The main trade-off of such a system would be that data should all be entered in a similar form. Participants would have to agree on a uniform way of sharing and entering information to reduce administrative burdens. This will cause challenges on the short term for organizations to adapt, but will be rewarded on the long term with improved operational processes.

Scaling up to leverage on task automation

After implementing a blockchain system as a database storage system, it is easier to build up more solutions on this platform. The second step would be automating tasks, to reduce human interference and intermediaries in trades which further reduces the costs of trading [4].

Costs reductions would be realized through the following actions

  • Matching supply and demand more efficiently will diminish the need for brokers.
  • Automating the transfer of ownership of an asset in a trade will surpass the clearinghouse by retrieving the payment and assigning the title automatically.

The first actors to have their activities threatened would be the brokers (facilitators between a buyer and a seller). This is the result of less information asymmetry between the various market parties and of a platform where supply and demand could meet each other more easily without the need for an intermediary. Thus, contacting a broker to find a certain traded asset would not be as interesting, since they can find the asset either themselves or with the help of the platform, resulting in Increased Process Efficiency, Increased Speed and Reduced Transaction Costs.

The role of the clearinghouse is to ensure the financial integrity between trade partners. The clearinghouse is an intermediary that enhances the trust in a transaction by making sure each party honors the settled conditions of the contract. Smart contracts ensure that the assets (whether commodity or money) are transferred automatically when a transaction is agreed [5].

There is no need for buyer and seller to engage a clearinghouse to act as a clearing party. The blockchain platform retrieves the money and transfer the title to the parties automatically. As clearinghouse charge commissions, automated energy trade would result in Reduced Transaction Costs and would Increase Speed tremendously, since the title of ownership and the payment are swapped almost instantaneously.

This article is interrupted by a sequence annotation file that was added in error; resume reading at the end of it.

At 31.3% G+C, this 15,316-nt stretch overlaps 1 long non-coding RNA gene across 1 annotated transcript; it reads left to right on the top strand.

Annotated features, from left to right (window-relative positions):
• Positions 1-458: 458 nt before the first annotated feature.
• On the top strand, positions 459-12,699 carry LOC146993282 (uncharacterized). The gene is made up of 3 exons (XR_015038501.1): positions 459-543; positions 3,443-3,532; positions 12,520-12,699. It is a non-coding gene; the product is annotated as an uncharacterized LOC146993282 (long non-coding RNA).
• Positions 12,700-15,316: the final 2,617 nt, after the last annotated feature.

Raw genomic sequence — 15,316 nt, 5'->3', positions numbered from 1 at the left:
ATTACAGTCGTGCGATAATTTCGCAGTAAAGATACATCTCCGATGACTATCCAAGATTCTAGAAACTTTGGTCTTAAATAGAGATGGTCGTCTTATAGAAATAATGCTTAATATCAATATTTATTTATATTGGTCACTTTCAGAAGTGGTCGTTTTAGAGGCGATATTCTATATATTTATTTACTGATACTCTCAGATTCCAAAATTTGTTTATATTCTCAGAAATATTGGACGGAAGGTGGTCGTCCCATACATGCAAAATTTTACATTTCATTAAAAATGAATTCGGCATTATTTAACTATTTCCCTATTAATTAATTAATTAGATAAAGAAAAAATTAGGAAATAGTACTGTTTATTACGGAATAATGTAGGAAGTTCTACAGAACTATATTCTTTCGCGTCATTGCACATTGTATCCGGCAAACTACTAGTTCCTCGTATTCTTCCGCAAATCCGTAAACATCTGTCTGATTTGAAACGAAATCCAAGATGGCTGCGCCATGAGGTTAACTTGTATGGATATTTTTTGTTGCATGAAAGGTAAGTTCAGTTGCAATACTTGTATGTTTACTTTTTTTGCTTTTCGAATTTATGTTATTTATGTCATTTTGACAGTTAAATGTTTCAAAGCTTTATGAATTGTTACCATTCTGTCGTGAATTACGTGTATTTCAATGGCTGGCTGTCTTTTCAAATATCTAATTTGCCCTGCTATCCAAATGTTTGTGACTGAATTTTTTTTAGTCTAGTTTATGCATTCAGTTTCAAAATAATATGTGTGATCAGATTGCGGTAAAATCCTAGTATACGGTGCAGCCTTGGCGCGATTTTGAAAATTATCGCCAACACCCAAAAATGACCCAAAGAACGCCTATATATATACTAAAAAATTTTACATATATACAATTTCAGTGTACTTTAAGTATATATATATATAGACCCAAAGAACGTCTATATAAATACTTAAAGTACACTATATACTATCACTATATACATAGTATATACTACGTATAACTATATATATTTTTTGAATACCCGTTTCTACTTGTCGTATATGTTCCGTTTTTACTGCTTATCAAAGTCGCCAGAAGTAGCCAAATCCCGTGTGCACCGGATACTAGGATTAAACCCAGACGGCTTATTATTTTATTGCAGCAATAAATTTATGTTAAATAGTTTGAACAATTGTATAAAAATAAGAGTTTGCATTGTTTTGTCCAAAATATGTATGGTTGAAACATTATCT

The only limitation to the replacement of clearinghouses is in preventing the possibility of default by one party. The trading members of the blockchain should attach assets (money) to the system as a deposit to mitigate the possibility of default of one party. This could possibly lock a significant amount of assets in deposit since it is relative to the volumes traded. Consequently, the blockchain should be given power to enforce such issues legally (take from the deposit).

An approaching revolution

Blockchain has the theoretical capabilities to make the process of energy trading more efficient and more transparent. Through the suppression of friction and through process optimization, the price of trading is likely to decrease. However, many unknown factors remain, such as how to implement a full blockchain platform to many different actors or how to create a large scale blockchain system. Furthermore, certain parties such as the brokers or the clearinghouse will have to review their business model to adapt to the transformation that blockchain could cause.

At Sia Partners, our consultants and data scientists can help organizations with blockchain projects by identifying use cases, creating business cases, leading the development, testing, and transformation of your business accordingly. Previous projects executed by Sia Partners include supporting a large European railway company and a large bank to implement a blockchain based use case.

About the authors

Arthur DulongJr Consultant Energy & Utilities

Arthur is passionate about innovation and the energy sector. He has a background in finance and information management. Following his passion for innovation, he has been working on data science oriented projects such as evaluating the effect of renewable energies for a large DSO or evaluating wind farm investments. His previous experience also led him to investigate the potential of blockchain for e-goverment use.

Lei Thewessem – Consultant Energy & Utilities

Lei is part of the data science team within Sia Partners, and has a background in policy- and investment analysis for the energy sector. He has contributed to business transformation and forecasting projects at several large power producers and grid operators.


[1] https://www.greentechmedia.com/articles/read/four-predictions-for-blockchain-in-energy-in-2018#gs.nTQkDb8

[2] http://www.emart-energy.com/blockchain

[3] https://www.blockchain-council.org/blockchain/data-immutability-works-blockchain/

[4] https://www.ponton.de/downloads/mm/Potential-of-the-Blockchain-Technology-in-Energy-Trading_Merz_2016.en.pdf

[5] https://blockgeeks.com/guides/smart-contracts/